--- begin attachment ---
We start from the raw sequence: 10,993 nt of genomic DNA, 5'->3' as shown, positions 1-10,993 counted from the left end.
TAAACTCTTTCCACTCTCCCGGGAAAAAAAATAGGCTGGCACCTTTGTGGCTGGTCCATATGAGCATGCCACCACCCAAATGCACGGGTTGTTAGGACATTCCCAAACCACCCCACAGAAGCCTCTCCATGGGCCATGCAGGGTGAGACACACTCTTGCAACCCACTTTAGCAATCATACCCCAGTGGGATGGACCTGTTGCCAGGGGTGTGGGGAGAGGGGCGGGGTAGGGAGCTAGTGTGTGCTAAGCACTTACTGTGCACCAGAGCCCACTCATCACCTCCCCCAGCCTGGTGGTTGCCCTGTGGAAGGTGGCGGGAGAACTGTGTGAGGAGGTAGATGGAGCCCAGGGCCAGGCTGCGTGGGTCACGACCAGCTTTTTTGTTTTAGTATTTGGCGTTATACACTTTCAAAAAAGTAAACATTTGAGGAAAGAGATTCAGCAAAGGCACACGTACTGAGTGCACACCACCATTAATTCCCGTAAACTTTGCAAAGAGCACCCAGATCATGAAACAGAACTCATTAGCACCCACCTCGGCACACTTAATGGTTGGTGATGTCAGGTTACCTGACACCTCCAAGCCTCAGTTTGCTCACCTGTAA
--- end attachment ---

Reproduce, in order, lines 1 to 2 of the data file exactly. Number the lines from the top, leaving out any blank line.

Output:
We start from the raw sequence: 10,993 nt of genomic DNA, 5'->3' as shown, positions 1-10,993 counted from the left end.
TAAACTCTTTCCACTCTCCCGGGAAAAAAAATAGGCTGGCACCTTTGTGGCTGGTCCATATGAGCATGCCACCACCCAAATGCACGGGTTGTTAGGACATTCCCAAACCACCCCACAGAAGCCTCTCCATGGGCCATGCAGGGTGAGACACACTCTTGCAACCCACTTTAGCAATCATACCCCAGTGGGATGGACCTGTTGCCAGGGGTGTGGGGAGAGGGGCGGGGTAGGGAGCTAGTGTGTGCTAAGCACTTACTGTGCACCAGAGCCCACTCATCACCTCCCCCAGCCTGGTGGTTGCCCTGTGGAAGGTGGCGGGAGAACTGTGTGAGGAGGTAGATGGAGCCCAGGGCCAGGCTGCGTGGGTCACGACCAGCTTTTTTGTTTTAGTATTTGGCGTTATACACTTTCAAAAAAGTAAACATTTGAGGAAAGAGATTCAGCAAAGGCACACGTACTGAGTGCACACCACCATTAATTCCCGTAAACTTTGCAAAGAGCACCCAGATCATGAAACAGAACTCATTAGCACCCACCTCGGCACACTTAATGGTTGGTGATGTCAGGTTACCTGACACCTCCAAGCCTCAGTTTGCTCACCTGTAA